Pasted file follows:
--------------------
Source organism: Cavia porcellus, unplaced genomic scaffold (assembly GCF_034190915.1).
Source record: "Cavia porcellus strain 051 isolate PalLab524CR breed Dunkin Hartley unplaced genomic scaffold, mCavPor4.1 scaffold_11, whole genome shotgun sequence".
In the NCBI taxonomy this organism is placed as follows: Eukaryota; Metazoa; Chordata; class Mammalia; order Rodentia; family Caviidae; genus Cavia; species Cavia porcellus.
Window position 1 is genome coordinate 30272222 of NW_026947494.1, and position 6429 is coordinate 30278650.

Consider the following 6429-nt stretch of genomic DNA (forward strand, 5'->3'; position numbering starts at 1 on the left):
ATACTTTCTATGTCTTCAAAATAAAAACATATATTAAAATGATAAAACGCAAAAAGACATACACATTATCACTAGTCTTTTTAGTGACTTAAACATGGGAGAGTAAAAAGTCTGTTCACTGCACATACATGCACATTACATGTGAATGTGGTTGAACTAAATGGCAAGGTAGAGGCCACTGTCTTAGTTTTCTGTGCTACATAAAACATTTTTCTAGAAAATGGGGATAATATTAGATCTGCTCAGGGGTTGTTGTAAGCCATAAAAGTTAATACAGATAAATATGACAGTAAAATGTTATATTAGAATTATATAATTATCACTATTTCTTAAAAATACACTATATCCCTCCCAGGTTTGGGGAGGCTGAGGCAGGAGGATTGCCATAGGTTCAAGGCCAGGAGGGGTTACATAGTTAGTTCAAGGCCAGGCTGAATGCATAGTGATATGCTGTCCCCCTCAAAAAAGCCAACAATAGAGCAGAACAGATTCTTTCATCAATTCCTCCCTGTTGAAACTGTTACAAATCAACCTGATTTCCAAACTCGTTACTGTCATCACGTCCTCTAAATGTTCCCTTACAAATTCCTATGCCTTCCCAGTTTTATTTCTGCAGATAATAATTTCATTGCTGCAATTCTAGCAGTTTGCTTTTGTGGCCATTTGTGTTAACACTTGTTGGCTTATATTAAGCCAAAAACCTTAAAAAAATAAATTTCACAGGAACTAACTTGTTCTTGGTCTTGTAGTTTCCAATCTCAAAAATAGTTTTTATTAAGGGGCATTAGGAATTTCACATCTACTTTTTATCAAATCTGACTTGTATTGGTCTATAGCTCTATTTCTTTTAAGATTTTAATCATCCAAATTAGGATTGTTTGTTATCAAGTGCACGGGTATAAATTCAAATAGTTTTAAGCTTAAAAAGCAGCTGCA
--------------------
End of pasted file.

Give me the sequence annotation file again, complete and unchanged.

Source organism: Cavia porcellus, unplaced genomic scaffold (assembly GCF_034190915.1).
Source record: "Cavia porcellus strain 051 isolate PalLab524CR breed Dunkin Hartley unplaced genomic scaffold, mCavPor4.1 scaffold_11, whole genome shotgun sequence".
In the NCBI taxonomy this organism is placed as follows: Eukaryota; Metazoa; Chordata; class Mammalia; order Rodentia; family Caviidae; genus Cavia; species Cavia porcellus.
Window position 1 is genome coordinate 30272222 of NW_026947494.1, and position 6429 is coordinate 30278650.

Consider the following 6429-nt stretch of genomic DNA (forward strand, 5'->3'; position numbering starts at 1 on the left):
ATACTTTCTATGTCTTCAAAATAAAAACATATATTAAAATGATAAAACGCAAAAAGACATACACATTATCACTAGTCTTTTTAGTGACTTAAACATGGGAGAGTAAAAAGTCTGTTCACTGCACATACATGCACATTACATGTGAATGTGGTTGAACTAAATGGCAAGGTAGAGGCCACTGTCTTAGTTTTCTGTGCTACATAAAACATTTTTCTAGAAAATGGGGATAATATTAGATCTGCTCAGGGGTTGTTGTAAGCCATAAAAGTTAATACAGATAAATATGACAGTAAAATGTTATATTAGAATTATATAATTATCACTATTTCTTAAAAATACACTATATCCCTCCCAGGTTTGGGGAGGCTGAGGCAGGAGGATTGCCATAGGTTCAAGGCCAGGAGGGGTTACATAGTTAGTTCAAGGCCAGGCTGAATGCATAGTGATATGCTGTCCCCCTCAAAAAAGCCAACAATAGAGCAGAACAGATTCTTTCATCAATTCCTCCCTGTTGAAACTGTTACAAATCAACCTGATTTCCAAACTCGTTACTGTCATCACGTCCTCTAAATGTTCCCTTACAAATTCCTATGCCTTCCCAGTTTTATTTCTGCAGATAATAATTTCATTGCTGCAATTCTAGCAGTTTGCTTTTGTGGCCATTTGTGTTAACACTTGTTGGCTTATATTAAGCCAAAAACCTTAAAAAAATAAATTTCACAGGAACTAACTTGTTCTTGGTCTTGTAGTTTCCAATCTCAAAAATAGTTTTTATTAAGGGGCATTAGGAATTTCACATCTACTTTTTATCAAATCTGACTTGTATTGGTCTATAGCTCTATTTCTTTTAAGATTTTAATCATCCAAATTAGGATTGTTTGTTATCAAGTGCACGGGTATAAATTCAAATAGTTTTAAGCTTAAAAAGCAGCTGCA